What if the PIGS had never adopted the Euro? How would they now be handling the current economic Eurozone crisis? Would there even be a Eurozone crisis? These are difficult questions to answer, but Poland provides something of a natural experiment in that it too is a periphery economy on the Eurozone but has its own currency. So what does this natural experiment show? From the New York Times we learn the following (hat tip Paul Krugman):
The floating zloty, which has fallen about 18 percent against the euro since early 2009, acted as a pressure release valve, helping to keep Polish products competitive on world markets and insulating Poland from the effects of the sovereign debt crisis.
Poland has proved itself to be Europe’s most dogged economy during the last two years. It was the only member of the European Union to avoid recession, soldiering on even after a plane crash in April killed much of the political elite, including the president and the central bank governor. No banks needed to be rescued.
Note that Poland had its own housing boom and the related fallout. Poland, however, pushed hard on expansionary monetary policy in 2009 and secured a confidence-building credit line from the IMF. It also has a smaller banking sector which makes it less susceptible to the problems in Ireland. Still, were it using the Euro and forced to undertake internal price deflation rather than one external price adjustment the outcome most likely would have been far different. Here is the IMF's most recent assessment of the Poland. They too praise Poland's expansionary monetary policy.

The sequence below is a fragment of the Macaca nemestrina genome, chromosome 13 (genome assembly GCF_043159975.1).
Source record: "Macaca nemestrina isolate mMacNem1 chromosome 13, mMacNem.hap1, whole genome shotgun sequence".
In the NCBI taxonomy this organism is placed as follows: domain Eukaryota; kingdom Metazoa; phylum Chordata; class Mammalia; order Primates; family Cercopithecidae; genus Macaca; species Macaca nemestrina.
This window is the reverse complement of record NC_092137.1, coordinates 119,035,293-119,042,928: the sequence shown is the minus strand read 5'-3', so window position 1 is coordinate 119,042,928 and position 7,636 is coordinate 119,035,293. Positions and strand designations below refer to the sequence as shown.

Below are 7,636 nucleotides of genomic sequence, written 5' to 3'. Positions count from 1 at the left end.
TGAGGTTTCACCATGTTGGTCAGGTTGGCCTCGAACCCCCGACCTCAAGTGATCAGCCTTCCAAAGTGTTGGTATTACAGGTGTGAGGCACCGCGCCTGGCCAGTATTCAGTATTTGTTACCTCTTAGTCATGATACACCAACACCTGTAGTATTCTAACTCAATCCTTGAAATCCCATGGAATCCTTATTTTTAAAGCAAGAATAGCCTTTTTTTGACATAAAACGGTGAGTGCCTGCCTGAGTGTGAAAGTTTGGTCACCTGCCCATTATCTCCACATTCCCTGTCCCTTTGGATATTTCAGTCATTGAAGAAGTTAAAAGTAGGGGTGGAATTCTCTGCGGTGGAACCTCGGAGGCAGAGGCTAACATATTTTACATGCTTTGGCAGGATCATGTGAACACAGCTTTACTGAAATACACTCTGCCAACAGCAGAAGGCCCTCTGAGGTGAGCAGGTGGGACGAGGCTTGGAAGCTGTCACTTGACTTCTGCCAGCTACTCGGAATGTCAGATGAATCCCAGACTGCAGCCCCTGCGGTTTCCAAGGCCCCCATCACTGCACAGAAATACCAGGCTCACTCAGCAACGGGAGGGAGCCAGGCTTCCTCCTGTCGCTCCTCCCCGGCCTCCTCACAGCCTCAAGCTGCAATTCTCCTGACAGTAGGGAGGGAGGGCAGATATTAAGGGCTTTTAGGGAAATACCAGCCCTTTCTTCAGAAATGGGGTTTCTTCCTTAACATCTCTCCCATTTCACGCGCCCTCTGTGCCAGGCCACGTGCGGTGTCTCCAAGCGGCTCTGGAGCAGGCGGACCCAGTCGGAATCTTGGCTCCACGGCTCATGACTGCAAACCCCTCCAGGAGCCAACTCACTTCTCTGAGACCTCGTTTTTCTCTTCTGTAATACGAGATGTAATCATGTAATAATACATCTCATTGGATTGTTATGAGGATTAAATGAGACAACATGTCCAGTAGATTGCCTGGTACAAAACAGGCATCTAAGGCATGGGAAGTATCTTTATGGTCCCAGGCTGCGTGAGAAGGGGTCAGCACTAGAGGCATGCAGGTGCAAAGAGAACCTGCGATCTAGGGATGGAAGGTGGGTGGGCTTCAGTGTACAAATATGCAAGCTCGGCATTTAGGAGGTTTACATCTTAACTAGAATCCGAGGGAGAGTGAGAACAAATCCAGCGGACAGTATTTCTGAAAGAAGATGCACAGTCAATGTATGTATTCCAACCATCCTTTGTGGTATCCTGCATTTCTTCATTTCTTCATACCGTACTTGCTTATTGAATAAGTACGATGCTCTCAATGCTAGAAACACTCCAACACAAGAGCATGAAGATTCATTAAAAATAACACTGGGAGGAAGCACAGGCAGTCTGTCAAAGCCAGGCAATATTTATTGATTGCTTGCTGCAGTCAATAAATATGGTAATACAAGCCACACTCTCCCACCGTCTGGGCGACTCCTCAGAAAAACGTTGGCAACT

Fantastic post. The UK is a good example, too. Since the beginning of 2007, the pound has depreciated roughly 30% against the euro,which makes sense, given the leverage build in the UK and the nationalization of key banks. Now, UK export income is improving and so is industrial confidence and growth prospects….even with austerity coming next year (different post, of course). The impetus to growth comes from FX depreciation AND internal devaluation; that’s what shifts the terms of trade enough to drive external income generation.
Good point. Does this mean UK's QE program was a success? If so, it is another example of how QE can make a difference. Something the critics need to consider.
Don't forget Iceland, the poster child for financial disaster and not a member of the eurozone.ReplyDelete
Clearly the lesson is that lack of financial regulation was the fundamental problem, not the eurozone per se, ill-thought out as the latter was.